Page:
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By Sanjay Khatnani, Managing Partner, J2 Solutions

It’s an employee market. Regardless of the industry, employers coast to coast are struggling to find enough workers to keep up with the post-How to Attract Talent in a Post-Pandemic Worldpandemic economy. As businesses look to ramp up their staff, many of the unemployed are holding back—for a range of reasons. Some are still fueled by fears of COVID, while others are struggling to find affordable childcare. Many, however, are holding out for a “better” job than what they had pre-pandemic—and the extra $300-a-week federal supplement isn’t working to employers’ advantage, either.

There is a disconnect between the economy and the labor market, fueling a competitive war for talent among employers. Employees are in a position of power; with so many open positions to choose from (and a keen awareness that employers are desperate to find help), they are seizing the opportunity to be more selective.

What’s an employer to do? Short of offering financial incentives (i.e., overpaying), what are some other ways employers can entice workers to come on board—and stay put—at a time when job seekers have the pick of the litter?

As a business owner, I have been grappling with this issue for months now. So, I launched an information-gathering mission to address this growing issue. I pondered, I researched, and I even reached out to some of my competitors to get their take on it.

The crux of the issue is this: employees’ wants and needs have changed over the past year and a half. Status quo is no longer a viable option for business owners. Employers need to think outside the box and evolve along with the rapidly changing landscape to create a workplace environment that appeals to candidates—without just throwing money at them. For example:

 

  • Offer flexible work options: Employees have become used to working from home. Though jarring at first, the pandemic-forced remote workplace has been an immensely positive experience for many. They can be more present with their families, enjoy less wear and tear on their cars, and even get an extra hour or two of productivity that would have otherwise been spent behind the wheel. Consider this: 87% of employees who worked remotely during the pandemic say they’d prefer to continue working remotely at least one day a week, according to Prudential Financial’s Pulse of the American Worker Survey. Sixty-eight percent say a hybrid workplace model is ideal. To remain competitive as an employer, consider offering candidates the option of remote, in-office, or a hybrid of the two.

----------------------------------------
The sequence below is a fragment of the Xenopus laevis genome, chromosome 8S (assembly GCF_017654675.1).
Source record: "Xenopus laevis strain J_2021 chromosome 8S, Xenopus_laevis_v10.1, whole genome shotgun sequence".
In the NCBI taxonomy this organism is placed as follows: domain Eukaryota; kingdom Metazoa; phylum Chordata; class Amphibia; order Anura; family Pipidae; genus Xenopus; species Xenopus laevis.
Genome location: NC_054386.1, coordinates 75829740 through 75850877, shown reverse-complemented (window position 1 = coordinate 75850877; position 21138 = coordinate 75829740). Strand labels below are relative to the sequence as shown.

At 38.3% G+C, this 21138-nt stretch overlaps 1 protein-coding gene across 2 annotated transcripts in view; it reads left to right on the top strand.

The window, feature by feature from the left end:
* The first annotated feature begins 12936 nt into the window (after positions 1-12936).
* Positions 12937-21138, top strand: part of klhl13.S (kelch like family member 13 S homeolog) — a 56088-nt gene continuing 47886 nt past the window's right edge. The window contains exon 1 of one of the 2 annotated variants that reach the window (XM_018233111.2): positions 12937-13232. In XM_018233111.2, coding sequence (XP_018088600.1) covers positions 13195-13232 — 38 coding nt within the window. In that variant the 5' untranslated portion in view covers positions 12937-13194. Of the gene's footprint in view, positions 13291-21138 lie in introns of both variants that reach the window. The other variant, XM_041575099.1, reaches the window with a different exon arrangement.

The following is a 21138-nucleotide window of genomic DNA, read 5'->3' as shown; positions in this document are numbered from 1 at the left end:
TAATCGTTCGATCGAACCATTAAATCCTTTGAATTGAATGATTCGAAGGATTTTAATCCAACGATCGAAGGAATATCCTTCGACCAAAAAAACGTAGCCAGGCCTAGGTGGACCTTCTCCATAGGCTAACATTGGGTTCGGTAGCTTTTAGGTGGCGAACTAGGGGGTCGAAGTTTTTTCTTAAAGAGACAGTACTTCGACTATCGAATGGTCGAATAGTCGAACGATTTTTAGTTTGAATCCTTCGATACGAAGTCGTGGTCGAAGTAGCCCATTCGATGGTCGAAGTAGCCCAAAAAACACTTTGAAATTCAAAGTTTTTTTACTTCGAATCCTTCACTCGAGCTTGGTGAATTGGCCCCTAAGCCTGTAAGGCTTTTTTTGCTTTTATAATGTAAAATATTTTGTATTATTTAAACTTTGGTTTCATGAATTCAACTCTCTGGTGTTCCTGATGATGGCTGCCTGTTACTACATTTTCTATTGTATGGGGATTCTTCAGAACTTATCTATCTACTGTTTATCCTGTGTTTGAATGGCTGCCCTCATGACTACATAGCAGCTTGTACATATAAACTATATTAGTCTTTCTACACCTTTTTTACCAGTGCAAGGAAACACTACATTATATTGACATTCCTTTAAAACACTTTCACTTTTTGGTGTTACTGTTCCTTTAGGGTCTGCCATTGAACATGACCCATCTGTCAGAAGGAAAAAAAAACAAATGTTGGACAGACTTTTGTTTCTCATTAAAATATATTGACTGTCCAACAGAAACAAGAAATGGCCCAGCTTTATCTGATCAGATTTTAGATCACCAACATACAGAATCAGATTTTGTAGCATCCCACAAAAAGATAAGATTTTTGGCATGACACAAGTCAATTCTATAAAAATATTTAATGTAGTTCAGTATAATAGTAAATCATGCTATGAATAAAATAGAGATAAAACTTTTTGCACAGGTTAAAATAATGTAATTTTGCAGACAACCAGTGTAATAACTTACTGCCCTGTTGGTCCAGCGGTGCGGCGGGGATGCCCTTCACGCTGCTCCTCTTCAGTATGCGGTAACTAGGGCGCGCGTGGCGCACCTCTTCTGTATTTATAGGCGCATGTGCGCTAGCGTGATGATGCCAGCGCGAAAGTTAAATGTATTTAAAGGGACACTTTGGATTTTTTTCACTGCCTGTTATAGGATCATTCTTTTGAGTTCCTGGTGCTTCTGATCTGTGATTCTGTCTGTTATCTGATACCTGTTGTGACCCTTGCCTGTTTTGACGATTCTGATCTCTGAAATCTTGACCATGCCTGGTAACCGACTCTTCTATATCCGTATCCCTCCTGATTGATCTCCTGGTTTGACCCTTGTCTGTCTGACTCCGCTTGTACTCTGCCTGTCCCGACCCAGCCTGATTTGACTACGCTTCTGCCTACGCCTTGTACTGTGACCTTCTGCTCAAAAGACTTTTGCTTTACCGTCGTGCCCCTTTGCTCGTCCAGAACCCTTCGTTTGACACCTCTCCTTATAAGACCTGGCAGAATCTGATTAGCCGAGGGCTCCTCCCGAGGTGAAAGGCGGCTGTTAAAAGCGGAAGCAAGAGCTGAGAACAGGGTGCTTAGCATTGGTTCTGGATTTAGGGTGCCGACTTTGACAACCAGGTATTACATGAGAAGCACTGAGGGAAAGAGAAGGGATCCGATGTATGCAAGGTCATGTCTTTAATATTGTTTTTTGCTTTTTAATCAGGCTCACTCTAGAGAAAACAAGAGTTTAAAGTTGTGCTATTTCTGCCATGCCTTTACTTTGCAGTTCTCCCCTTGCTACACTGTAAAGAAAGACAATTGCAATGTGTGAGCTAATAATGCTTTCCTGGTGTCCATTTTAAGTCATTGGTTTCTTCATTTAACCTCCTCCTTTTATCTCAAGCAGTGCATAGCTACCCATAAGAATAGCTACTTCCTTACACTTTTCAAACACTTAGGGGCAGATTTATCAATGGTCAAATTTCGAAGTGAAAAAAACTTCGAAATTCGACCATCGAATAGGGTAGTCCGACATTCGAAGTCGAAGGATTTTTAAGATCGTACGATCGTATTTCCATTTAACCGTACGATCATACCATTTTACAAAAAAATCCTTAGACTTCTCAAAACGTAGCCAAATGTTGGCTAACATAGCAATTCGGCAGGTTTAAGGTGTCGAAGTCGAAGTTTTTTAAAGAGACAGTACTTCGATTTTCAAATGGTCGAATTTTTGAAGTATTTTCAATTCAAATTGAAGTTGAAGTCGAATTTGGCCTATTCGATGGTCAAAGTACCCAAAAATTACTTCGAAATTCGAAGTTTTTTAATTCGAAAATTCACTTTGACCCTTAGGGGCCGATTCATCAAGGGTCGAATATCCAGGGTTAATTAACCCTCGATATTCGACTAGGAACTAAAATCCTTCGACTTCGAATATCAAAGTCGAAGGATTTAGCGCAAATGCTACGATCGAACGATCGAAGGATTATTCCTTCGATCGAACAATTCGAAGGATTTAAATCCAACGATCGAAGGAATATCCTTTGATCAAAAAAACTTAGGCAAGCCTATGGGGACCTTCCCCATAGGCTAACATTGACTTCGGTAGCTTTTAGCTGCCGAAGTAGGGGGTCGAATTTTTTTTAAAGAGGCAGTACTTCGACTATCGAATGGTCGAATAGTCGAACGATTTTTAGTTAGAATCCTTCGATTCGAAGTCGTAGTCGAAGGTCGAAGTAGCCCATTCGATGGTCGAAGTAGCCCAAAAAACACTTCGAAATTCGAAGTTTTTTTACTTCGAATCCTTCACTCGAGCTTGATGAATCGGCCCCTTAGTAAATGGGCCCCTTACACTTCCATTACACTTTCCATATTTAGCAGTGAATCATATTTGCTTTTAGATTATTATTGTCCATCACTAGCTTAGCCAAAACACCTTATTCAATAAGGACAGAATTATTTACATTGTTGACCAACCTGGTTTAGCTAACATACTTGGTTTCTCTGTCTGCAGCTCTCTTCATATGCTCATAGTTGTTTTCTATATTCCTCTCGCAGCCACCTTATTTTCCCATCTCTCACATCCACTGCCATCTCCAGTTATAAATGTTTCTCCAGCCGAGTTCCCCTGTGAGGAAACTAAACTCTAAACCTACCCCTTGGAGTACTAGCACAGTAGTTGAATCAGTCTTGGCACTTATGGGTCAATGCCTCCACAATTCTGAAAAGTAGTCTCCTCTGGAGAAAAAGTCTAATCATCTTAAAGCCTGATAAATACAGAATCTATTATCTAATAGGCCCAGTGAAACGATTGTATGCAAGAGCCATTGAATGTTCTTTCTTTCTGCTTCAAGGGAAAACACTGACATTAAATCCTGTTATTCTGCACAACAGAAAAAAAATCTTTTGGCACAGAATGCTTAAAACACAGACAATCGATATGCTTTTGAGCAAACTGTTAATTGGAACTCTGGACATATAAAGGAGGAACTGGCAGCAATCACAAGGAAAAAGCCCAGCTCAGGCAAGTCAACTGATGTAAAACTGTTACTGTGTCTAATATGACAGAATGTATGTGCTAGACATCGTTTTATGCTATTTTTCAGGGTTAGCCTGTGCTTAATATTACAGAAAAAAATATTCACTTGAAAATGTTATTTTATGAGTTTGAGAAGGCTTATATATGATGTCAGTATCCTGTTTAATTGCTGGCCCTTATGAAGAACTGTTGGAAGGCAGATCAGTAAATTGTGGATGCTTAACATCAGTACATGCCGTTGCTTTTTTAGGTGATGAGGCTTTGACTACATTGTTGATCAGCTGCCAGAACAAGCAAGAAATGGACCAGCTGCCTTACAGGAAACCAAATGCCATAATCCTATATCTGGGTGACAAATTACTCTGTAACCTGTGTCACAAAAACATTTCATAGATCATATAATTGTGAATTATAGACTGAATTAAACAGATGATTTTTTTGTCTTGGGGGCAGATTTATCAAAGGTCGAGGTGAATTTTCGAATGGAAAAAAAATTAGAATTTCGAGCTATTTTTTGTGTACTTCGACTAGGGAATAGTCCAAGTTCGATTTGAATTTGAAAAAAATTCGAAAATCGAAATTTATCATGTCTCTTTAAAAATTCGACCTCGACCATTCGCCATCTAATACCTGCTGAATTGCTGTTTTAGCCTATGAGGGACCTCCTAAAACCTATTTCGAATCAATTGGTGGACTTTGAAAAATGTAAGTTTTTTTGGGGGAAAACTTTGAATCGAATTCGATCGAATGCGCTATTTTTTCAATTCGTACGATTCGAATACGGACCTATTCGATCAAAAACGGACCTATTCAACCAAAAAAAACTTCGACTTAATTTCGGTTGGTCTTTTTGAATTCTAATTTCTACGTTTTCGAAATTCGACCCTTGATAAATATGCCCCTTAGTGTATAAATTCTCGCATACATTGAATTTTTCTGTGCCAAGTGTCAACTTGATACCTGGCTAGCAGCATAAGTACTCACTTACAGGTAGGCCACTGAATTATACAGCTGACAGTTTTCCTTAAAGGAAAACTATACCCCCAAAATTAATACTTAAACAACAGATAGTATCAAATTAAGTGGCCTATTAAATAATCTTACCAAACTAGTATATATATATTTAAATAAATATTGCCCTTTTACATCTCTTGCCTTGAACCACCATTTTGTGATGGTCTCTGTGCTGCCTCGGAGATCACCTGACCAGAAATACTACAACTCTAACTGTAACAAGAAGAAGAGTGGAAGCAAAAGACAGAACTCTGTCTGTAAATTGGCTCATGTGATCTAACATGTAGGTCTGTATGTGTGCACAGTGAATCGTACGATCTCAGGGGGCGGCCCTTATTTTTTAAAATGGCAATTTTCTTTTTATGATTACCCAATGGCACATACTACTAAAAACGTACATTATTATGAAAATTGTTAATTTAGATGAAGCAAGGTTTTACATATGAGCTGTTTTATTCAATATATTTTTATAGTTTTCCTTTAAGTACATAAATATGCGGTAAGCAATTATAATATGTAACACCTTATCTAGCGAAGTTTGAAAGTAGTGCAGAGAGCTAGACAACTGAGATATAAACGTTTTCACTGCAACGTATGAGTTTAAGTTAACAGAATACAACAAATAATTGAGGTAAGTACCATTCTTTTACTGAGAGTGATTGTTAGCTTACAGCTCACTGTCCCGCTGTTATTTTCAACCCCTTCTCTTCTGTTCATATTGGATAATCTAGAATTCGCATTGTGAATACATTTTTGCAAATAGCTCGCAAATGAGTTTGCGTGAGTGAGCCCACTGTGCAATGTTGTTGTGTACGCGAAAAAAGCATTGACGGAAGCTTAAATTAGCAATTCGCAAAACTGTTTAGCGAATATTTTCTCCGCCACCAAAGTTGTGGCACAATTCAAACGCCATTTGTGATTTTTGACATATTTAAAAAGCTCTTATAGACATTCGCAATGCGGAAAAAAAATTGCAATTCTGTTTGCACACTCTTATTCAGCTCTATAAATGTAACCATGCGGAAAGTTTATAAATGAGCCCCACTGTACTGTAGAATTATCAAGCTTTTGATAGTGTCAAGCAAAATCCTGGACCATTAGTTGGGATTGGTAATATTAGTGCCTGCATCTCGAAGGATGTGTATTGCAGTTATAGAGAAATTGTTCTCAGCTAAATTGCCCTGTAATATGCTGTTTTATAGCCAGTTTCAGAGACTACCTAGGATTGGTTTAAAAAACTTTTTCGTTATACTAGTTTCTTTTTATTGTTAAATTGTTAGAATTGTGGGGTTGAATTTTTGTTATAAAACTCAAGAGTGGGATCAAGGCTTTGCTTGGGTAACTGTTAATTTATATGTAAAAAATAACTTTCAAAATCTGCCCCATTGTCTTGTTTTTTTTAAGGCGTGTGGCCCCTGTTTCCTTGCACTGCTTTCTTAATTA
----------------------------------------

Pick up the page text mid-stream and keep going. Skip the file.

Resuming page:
• Tout your diversity and inclusion practices: If you’re like most business owners today, you have embraced a culture of diversity and inclusion in your workplace. But are you vocal about it? Don’t be shy! Communicate openly about the range of diverse identities, perspectives, and backgrounds that comprise your workforce and the important role diversity plays in the tapestry of your organization.

 

  • Define your social mission: People today love a cause. The millennial and the new-to-the-workforce Gen-Zers are particularly passionate about working for socially conscious companies; their careers and brand choices are largely tied to their belief systems. They are not afraid to speak up in pursuit of social justice, and they expect the same from the business community and potential employers. Do you have a social mission? If so, use it as a selling point in your hiring practices.

 

  • Give employees a voice: Be clear about the impact your new hires will have on the organization. Let them know they will not be “order-takers,” but rather thought leaders who will provide input to solutions, brainstorm collaboratively and contribute to the organization’s strategic business goals. Employees want to work for a company that values their unique skills and abilities, empowers them to make a difference, and gives them some skin in the game.

 

  • Build a positive workplace culture: At the end of the day, people want to be happy in their jobs. Sure, everyone wants to make good money, but don’t underestimate the power of job satisfaction. One of the biggest contributors to employees’ happiness quotient at work is culture—the people, the quality of interactions, and the overall vibe of their workplace. What does your workplace culture look like today? Is it siloed, uptight, and all-business? Or is it collaborative, positive, and fun? You know what they say about all work and no play…

 

The pandemic has forced business leaders to rethink every aspect of how they run their business—and hiring is no exception. Challenging as this issue has been for business owners, I would venture to guess that we will end up in a more positive place as a result, as we redefine the workplace, create a thriving workforce, and broaden our perspectives.

What are some strategies that have worked for you in attracting talent? Let’s brainstorm together.

 

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